In the UK, accidents will usually be dealt with by exchanging contact details with the other party. However, in France a specific form must be completed, which will be provided to you by your insurer. Referred to as a 'constat amiable', the document will include a detailed account of the accident and the signature of both parties. It takes 13 years to accrue the full 50% no-claims bonus in France, so many drivers will seek to settle a claim in cash on the day of the accident. However, this could leave you out of pocket when the damage to your vehicle is fully assessed by an expert, so always settle damages through your insurance provider.
French law also requires drivers to have specific equipment in their vehicle at all times. The essential equipment you should have stored in the boot of your vehicle includes reflective jackets, a warning triangle, headlamp beam deflectors and a personal breathalyser. Motorcyclists will also need helmets with reflective stickers. Not having these items may lead to a fine, but you may also find that your insurance policy becomes null and void.
Health insurance is a legal obligation in France, as there is no system that provides free treatment at the point of delivery - such as the NHS in the UK. If you have a job in France, or you are self-employed, you will be required to contribute to the national system of healthcare in France - referred to as 'La Sécurite Sociale'. However, this does not cover all forms of treatment, so it is usually a good idea to pay for a top-up insurance policy, called a 'Mutuelle'. If you aren't employed, you will need to pay for a private health insurance policy; this will be a condition of your residence in France.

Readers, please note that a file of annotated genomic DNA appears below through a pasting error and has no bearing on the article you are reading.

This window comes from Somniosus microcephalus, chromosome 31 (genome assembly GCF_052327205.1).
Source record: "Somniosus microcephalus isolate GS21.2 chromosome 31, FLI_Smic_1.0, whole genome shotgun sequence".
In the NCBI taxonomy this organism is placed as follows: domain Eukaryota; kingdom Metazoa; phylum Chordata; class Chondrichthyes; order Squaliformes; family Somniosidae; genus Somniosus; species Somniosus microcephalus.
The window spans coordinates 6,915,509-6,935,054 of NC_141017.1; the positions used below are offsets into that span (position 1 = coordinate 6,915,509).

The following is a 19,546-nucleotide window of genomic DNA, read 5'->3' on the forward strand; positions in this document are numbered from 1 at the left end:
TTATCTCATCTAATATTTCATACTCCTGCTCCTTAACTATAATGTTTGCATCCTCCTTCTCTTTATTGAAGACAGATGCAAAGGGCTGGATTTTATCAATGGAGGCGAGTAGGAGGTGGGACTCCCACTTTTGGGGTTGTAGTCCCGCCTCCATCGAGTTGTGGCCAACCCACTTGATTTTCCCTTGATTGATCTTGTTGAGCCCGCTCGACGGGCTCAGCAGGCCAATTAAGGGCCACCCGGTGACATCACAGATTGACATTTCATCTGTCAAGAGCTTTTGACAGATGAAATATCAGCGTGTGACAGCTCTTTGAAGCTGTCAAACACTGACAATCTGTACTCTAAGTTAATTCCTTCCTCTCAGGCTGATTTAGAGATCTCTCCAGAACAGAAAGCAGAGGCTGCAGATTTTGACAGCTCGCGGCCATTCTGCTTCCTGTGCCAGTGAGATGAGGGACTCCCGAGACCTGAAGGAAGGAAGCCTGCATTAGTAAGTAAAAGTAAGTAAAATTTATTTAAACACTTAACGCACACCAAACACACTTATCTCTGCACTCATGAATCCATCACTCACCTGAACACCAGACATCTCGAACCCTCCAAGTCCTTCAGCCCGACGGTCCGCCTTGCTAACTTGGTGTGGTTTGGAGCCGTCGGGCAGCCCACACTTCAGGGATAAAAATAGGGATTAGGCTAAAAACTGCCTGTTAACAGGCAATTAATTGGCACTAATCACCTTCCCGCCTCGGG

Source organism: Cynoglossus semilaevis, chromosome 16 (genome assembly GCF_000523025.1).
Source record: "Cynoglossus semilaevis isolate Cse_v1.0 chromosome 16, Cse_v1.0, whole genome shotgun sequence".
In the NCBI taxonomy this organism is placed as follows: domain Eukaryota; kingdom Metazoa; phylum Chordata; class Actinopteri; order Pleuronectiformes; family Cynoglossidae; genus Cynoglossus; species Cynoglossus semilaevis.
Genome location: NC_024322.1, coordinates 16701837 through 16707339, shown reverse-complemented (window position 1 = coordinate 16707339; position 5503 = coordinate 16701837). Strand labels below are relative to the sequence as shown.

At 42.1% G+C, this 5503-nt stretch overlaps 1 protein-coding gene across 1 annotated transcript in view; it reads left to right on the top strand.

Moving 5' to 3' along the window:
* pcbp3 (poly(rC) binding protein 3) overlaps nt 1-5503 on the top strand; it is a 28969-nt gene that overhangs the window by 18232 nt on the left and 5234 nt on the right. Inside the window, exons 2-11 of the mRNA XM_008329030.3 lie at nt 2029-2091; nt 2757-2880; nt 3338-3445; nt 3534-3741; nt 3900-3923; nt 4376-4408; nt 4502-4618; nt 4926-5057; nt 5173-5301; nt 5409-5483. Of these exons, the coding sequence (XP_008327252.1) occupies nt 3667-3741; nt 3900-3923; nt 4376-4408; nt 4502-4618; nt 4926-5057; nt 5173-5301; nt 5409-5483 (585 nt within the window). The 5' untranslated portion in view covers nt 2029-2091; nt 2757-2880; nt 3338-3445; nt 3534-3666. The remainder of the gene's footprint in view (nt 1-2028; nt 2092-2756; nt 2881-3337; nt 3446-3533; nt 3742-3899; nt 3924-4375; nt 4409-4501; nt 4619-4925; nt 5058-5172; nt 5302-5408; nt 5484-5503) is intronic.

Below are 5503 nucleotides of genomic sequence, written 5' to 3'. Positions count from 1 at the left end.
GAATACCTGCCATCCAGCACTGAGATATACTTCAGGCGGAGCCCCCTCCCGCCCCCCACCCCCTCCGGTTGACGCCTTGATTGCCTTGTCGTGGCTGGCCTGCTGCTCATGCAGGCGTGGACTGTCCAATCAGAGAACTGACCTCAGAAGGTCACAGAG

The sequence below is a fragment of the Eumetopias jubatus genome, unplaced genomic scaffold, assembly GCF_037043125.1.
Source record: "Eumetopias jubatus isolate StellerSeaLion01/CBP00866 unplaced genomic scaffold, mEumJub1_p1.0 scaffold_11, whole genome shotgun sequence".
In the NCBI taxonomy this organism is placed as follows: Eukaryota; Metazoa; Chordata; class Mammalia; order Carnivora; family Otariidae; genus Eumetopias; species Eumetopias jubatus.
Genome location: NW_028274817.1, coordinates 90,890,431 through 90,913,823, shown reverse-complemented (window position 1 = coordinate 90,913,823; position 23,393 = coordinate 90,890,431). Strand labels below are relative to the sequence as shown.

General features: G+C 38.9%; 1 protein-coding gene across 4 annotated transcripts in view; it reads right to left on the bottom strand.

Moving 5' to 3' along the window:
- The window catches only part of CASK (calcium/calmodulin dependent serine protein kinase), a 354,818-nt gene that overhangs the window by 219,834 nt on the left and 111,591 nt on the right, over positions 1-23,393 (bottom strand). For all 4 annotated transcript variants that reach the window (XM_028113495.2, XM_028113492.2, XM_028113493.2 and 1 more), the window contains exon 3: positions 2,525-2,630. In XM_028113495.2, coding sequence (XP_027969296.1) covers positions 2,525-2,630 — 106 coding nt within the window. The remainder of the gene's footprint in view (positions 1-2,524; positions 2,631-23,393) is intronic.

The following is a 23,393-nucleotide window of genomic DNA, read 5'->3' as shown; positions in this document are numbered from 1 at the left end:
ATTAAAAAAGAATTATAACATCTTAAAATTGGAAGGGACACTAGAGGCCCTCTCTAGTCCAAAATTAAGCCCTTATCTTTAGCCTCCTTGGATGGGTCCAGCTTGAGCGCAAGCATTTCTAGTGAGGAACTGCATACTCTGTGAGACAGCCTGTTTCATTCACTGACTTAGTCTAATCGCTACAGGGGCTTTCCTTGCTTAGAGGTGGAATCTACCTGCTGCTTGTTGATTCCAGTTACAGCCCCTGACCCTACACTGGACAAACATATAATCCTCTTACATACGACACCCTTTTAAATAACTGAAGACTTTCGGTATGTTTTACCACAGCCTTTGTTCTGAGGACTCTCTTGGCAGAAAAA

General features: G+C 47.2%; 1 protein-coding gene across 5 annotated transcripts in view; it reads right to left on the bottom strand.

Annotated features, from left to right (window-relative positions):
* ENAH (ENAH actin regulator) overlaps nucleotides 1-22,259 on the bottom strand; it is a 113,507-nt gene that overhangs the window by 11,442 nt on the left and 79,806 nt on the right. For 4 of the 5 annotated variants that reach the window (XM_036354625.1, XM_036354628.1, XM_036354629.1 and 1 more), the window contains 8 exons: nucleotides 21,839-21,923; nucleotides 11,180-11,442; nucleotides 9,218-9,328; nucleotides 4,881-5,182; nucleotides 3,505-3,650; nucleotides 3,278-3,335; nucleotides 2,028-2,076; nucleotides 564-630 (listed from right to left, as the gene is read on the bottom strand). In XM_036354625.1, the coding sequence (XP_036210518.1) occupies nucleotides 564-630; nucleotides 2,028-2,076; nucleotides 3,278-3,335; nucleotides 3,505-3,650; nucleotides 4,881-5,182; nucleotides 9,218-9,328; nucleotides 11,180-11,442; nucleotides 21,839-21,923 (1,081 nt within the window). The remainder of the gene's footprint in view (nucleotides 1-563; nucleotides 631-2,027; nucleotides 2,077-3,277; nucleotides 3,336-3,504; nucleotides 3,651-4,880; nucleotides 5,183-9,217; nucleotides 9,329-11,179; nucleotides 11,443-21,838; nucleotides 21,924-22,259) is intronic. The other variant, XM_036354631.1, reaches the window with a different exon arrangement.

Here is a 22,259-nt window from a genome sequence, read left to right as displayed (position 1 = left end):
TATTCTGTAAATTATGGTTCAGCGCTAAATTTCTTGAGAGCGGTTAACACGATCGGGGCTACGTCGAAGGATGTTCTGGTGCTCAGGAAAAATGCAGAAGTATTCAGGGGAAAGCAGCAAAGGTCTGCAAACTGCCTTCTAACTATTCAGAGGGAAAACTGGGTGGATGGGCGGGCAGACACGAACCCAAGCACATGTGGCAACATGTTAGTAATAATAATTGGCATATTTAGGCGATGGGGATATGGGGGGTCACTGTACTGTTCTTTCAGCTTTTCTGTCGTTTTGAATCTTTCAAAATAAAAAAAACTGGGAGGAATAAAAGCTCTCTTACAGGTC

Other Insurance Policies
If you decide to buy a property in France with the help of a French bank, you will be required to take out a life insurance policy.. If you plan to build your own home, construction insurance is mandatory in France, and you may be required to take out professional liability service if you perform a job that dispenses treatment or advice.
Moving to France should be a joyous time in your life, and if you take the proper financial precautions, it will be. Insurance is an integral part of French life, so make sure your stay in this beautiful country is not spoiled by failing to plan for life's contingencies.